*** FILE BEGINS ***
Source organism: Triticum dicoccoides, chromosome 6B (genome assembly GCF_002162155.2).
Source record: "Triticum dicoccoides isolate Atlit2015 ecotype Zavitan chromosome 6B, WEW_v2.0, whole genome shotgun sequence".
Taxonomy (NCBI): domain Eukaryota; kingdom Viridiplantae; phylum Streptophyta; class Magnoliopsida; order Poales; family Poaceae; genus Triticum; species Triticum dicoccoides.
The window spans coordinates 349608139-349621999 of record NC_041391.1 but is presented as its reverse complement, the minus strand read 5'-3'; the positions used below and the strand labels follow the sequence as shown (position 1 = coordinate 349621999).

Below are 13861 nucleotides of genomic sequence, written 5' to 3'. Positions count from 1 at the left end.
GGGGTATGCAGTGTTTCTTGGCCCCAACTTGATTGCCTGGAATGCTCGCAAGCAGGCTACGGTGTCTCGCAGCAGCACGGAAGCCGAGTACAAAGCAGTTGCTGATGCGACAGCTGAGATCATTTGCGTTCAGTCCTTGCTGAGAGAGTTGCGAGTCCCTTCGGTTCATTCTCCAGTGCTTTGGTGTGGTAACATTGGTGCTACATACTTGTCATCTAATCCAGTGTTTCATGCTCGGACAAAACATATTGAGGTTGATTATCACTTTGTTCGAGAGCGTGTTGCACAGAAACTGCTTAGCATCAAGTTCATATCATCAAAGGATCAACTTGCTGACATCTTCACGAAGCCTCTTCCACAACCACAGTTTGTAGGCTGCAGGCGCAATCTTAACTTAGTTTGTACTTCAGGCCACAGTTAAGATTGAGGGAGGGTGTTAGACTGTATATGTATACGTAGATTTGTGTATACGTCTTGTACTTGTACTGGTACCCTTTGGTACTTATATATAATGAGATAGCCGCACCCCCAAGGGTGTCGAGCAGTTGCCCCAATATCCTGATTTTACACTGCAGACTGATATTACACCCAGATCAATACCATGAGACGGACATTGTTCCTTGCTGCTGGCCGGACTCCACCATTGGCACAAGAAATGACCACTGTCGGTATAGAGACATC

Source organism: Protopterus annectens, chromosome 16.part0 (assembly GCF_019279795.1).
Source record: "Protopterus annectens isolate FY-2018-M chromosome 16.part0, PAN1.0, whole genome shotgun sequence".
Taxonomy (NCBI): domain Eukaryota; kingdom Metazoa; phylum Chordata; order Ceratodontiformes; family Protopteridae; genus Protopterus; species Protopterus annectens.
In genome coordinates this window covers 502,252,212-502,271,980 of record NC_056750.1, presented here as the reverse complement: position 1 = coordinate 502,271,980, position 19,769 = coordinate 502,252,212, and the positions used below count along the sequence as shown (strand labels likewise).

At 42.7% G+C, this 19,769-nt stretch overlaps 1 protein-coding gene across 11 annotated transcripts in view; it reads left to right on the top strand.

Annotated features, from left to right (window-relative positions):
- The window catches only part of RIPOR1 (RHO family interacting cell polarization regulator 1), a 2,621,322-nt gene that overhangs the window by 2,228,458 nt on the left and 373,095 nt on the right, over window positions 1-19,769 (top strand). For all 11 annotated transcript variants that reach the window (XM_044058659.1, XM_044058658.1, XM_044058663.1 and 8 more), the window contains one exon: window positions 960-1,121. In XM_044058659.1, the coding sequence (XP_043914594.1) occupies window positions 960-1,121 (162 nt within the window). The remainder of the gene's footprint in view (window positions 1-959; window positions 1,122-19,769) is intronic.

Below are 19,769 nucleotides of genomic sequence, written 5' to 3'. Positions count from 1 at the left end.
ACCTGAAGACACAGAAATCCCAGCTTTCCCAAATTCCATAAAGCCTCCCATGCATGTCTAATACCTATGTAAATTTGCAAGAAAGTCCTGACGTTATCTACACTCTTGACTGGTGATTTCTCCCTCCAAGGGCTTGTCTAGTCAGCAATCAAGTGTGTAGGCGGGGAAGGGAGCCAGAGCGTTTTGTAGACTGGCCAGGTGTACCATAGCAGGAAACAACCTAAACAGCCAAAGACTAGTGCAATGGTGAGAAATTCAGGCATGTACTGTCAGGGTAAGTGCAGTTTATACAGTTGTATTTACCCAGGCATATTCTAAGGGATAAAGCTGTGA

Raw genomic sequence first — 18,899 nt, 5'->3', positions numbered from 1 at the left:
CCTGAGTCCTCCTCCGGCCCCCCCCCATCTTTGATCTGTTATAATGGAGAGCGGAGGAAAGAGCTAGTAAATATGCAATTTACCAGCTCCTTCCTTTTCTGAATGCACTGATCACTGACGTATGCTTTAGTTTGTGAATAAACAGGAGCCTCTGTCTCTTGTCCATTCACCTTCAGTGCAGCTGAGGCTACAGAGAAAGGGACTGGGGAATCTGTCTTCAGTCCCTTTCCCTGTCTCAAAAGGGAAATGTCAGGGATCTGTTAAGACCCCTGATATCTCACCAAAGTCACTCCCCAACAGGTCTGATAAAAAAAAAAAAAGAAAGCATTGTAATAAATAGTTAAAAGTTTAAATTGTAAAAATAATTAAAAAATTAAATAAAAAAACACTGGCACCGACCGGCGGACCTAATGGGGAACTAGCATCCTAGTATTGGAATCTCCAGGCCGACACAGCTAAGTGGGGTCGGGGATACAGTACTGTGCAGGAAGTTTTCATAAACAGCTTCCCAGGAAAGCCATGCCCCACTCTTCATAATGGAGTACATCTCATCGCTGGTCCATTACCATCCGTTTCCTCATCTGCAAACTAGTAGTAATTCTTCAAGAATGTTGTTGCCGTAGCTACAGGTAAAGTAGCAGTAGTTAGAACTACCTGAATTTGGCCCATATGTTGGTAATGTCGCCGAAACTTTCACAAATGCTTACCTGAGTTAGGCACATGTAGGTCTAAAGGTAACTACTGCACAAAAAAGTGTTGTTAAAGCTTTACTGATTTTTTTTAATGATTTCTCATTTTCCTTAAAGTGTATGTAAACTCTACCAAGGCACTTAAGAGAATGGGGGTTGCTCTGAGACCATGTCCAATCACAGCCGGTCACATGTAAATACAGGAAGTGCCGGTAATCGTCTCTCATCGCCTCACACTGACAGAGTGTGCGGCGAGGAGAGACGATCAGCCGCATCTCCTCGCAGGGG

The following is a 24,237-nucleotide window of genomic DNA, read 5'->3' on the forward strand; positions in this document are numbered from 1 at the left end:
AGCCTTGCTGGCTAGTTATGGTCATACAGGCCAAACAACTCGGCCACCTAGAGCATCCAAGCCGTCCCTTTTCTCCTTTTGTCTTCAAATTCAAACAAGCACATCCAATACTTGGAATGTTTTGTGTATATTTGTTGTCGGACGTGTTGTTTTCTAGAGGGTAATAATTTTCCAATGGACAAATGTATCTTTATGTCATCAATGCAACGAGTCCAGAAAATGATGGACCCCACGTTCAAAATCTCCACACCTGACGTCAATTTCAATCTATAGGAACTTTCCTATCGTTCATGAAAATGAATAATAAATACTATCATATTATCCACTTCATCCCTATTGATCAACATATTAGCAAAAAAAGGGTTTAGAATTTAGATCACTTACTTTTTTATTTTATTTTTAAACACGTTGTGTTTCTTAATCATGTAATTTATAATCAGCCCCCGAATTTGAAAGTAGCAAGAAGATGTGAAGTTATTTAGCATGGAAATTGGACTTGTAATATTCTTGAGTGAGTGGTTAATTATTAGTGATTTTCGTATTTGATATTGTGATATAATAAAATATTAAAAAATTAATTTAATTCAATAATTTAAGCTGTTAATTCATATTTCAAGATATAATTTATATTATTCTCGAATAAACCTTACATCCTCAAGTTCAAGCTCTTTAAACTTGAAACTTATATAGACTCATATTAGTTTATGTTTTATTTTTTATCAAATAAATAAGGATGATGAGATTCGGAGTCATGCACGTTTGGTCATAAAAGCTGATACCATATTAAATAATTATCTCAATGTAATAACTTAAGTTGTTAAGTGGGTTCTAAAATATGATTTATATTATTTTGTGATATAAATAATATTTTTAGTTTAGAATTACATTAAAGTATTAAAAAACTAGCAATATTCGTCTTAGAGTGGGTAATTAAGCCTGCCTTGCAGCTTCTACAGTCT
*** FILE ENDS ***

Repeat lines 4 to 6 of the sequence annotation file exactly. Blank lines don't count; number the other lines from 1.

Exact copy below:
The window spans coordinates 349608139-349621999 of record NC_041391.1 but is presented as its reverse complement, the minus strand read 5'-3'; the positions used below and the strand labels follow the sequence as shown (position 1 = coordinate 349621999).

Below are 13861 nucleotides of genomic sequence, written 5' to 3'. Positions count from 1 at the left end.
GGGGTATGCAGTGTTTCTTGGCCCCAACTTGATTGCCTGGAATGCTCGCAAGCAGGCTACGGTGTCTCGCAGCAGCACGGAAGCCGAGTACAAAGCAGTTGCTGATGCGACAGCTGAGATCATTTGCGTTCAGTCCTTGCTGAGAGAGTTGCGAGTCCCTTCGGTTCATTCTCCAGTGCTTTGGTGTGGTAACATTGGTGCTACATACTTGTCATCTAATCCAGTGTTTCATGCTCGGACAAAACATATTGAGGTTGATTATCACTTTGTTCGAGAGCGTGTTGCACAGAAACTGCTTAGCATCAAGTTCATATCATCAAAGGATCAACTTGCTGACATCTTCACGAAGCCTCTTCCACAACCACAGTTTGTAGGCTGCAGGCGCAATCTTAACTTAGTTTGTACTTCAGGCCACAGTTAAGATTGAGGGAGGGTGTTAGACTGTATATGTATACGTAGATTTGTGTATACGTCTTGTACTTGTACTGGTACCCTTTGGTACTTATATATAATGAGATAGCCGCACCCCCAAGGGTGTCGAGCAGTTGCCCCAATATCCTGATTTTACACTGCAGACTGATATTACACCCAGATCAATACCATGAGACGGACATTGTTCCTTGCTGCTGGCCGGACTCCACCATTGGCACAAGAAATGACCACTGTCGGTATAGAGACATC